Press "Enter" to skip to content

University Infectious Diseases Unit Receives $ 25,000 Grant to Continue COVID-19 Research – The Minnesota Daily

University of Minnesota Infectious Diseases Unit Received $ 25,000 to continue his research on COVID-19 and education.

The University Center for Infectious Diseases and Research Policy (CIDRAP) researches and produces online content such as videos, news articles and podcasts on infectious diseases. In recent months, CIDRAP has focused almost exclusively on COVID-19.

This grant from the Carlson Family Foundation, a Minnesota-based philanthropic group affiliated with the University's Carlson School of Management, will help the group of about 30 people who work at CIDRAP continue their work, said Carlos Cruz, director of operations. by CIDRAP.

“I would say that actually any funding we receive or any gift we receive… is critical,” Cruz said. “In the current climate, with several universities going through difficult financial situations, the great amount of support that we have received from the foundations and the public has been quite admirable and we are really grateful for all the support that we have, because we really could not do what we do without the support of other foundations ”.

The additional funding was not expected, said Jim Wappes, CIDRAP's editorial director. There was no application process as is typical for many grants.

“It was completely unexpected and highly appreciated that they had some year-end funding that [the Carlson Family Foundation] then said, 'We really want to support the CIDRAP effort,'” Wappes said.

The $ 25,000 grant will be used to cover CIDRAP's general operating costs, including news and research production costs and employee salaries.

The unit's coverage consists of articles, large reports covering different aspects of COVID-19, and a podcast with Michael Osterholm, Director of CIDRAP, discussing new research related to the pandemic. Osterholm was recently added to President-elect Joe Biden's COVID-19 task force.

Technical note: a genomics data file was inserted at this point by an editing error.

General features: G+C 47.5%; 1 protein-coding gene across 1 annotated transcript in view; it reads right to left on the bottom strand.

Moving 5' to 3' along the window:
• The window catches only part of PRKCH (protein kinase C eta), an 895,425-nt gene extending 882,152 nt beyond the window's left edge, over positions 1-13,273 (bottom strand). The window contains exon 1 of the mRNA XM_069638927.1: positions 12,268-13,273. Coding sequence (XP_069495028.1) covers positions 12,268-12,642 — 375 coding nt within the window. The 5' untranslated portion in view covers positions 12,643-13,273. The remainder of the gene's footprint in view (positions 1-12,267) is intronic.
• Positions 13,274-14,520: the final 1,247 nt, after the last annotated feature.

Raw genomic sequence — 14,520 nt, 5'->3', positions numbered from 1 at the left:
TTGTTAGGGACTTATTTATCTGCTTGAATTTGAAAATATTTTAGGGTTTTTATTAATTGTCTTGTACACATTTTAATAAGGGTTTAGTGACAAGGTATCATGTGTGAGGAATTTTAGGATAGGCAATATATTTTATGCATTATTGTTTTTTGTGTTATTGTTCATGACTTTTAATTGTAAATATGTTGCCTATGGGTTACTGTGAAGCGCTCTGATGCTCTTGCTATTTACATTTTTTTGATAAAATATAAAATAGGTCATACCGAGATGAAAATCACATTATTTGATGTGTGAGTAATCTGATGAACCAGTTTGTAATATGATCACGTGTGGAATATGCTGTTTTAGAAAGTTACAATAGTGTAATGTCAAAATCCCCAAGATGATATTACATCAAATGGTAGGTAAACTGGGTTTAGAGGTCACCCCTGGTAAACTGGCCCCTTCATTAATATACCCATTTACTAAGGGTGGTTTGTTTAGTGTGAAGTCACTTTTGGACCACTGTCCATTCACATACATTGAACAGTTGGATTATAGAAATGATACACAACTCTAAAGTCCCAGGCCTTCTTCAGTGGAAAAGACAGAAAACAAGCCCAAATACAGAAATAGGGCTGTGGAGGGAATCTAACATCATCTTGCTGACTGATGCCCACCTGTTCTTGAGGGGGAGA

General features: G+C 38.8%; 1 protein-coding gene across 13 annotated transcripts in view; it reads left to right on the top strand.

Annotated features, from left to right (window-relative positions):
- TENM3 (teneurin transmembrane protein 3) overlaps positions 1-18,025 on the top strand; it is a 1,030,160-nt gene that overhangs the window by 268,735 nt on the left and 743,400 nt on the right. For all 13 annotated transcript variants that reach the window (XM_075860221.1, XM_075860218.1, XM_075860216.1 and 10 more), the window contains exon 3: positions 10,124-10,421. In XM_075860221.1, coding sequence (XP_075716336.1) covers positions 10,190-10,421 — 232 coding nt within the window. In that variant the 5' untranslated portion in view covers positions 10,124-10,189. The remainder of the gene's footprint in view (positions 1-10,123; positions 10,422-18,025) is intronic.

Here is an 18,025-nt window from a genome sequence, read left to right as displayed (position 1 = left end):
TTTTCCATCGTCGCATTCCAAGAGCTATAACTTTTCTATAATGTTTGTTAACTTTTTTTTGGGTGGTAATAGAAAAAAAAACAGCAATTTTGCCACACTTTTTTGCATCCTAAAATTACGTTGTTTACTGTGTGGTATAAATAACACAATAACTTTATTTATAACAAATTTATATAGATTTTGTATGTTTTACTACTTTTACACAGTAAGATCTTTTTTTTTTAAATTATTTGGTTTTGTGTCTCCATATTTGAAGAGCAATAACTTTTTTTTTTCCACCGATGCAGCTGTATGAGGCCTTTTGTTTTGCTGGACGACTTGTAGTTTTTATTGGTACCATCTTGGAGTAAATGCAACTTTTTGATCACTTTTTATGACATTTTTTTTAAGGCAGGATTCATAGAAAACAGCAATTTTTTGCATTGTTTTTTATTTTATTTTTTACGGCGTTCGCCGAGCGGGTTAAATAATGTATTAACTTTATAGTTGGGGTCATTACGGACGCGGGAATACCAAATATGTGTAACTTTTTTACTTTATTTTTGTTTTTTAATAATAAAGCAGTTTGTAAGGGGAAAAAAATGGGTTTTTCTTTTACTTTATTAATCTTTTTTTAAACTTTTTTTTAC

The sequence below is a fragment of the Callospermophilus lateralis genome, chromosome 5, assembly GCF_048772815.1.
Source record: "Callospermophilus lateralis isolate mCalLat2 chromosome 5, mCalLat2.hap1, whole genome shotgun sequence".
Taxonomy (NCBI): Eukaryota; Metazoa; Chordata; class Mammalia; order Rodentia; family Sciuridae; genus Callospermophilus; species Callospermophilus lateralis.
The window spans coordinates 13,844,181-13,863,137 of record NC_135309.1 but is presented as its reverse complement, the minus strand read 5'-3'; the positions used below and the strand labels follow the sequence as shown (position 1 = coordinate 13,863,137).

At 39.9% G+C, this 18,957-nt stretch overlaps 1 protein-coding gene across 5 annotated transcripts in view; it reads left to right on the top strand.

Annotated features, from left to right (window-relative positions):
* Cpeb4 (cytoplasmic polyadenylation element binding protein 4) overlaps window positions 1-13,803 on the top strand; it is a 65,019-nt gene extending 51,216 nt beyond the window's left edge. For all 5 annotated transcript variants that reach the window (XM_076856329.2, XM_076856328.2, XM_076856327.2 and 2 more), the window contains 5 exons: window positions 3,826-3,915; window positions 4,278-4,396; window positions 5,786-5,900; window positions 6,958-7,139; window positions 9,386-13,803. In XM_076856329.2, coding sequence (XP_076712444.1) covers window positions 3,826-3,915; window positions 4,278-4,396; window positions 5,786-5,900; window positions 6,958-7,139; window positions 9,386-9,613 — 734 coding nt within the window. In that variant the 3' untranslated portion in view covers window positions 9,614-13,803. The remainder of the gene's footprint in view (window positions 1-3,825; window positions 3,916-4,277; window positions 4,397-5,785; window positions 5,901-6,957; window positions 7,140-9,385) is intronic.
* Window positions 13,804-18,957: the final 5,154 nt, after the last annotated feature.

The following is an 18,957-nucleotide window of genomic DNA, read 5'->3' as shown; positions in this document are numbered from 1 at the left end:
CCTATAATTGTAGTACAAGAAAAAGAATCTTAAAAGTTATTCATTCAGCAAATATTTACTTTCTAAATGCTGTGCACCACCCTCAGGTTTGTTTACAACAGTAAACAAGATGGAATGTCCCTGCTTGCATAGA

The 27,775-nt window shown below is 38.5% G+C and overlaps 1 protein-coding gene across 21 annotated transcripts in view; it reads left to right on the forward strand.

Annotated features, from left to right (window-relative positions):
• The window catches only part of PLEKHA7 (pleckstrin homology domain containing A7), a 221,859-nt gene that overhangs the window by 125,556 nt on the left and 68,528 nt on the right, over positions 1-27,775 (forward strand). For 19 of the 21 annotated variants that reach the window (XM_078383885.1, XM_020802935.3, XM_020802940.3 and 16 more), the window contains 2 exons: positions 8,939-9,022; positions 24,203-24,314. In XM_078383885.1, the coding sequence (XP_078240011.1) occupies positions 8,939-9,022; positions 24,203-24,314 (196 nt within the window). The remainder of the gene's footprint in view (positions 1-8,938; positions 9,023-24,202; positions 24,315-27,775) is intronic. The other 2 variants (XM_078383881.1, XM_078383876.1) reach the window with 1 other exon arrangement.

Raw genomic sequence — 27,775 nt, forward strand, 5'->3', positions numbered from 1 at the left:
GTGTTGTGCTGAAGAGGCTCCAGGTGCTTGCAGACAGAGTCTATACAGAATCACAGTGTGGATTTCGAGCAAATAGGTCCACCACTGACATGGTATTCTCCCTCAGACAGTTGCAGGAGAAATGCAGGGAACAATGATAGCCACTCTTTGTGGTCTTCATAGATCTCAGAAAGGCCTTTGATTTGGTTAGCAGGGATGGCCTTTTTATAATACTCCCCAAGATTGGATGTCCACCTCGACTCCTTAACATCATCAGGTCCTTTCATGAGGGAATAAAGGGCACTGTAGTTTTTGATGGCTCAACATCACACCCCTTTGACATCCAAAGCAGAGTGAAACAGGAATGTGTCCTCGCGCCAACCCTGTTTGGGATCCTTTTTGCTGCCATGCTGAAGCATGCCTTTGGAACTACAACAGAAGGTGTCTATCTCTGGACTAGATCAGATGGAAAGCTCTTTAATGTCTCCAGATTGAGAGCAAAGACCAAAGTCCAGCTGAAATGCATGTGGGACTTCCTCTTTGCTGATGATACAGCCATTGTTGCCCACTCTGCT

Osterholm does not "sugarcoat" the pandemic, which has had a huge impact on the community, Wappes said.

“I think this is what really resonates with people: he provides a deep humanity, he's not just a scientist, he cares about people, which we know, but it's great to see that the country and the world understand that aspect of Dr. Osterholm, is an accomplished communicator, "said Wappes.

CIDRAP also participates in scientific research, sometimes in collaboration with external laboratories, in addition to publishing informative content.

The office is currently investigating the infectious dose of COVID-19, or the amount of the virus that is necessary for a person to become infected. Using this information, researchers can be better informed about the effectiveness of wearing masks, Wappes said.

The Carlson Family Foundation decided to make this contribution to CIDRAP to support its ongoing research and education during the pandemic.

"In addition to being an integral part of the health, safety and well-being of our community, CIDRAP is a world leader in treating the response to infectious diseases," said C. David Nelson, executive director of the Carlson Family Foundation at a statement emailed to the Minnesota Daily. "Dr. Michael Osterholm has demonstrated continued leadership in the fight against COVID-19, and the work of the Center is especially important as we navigate a pandemic that is disproportionately affecting the health and economic stability of people of color."

Be First to Comment

    Leave a Reply

    Your email address will not be published. Required fields are marked *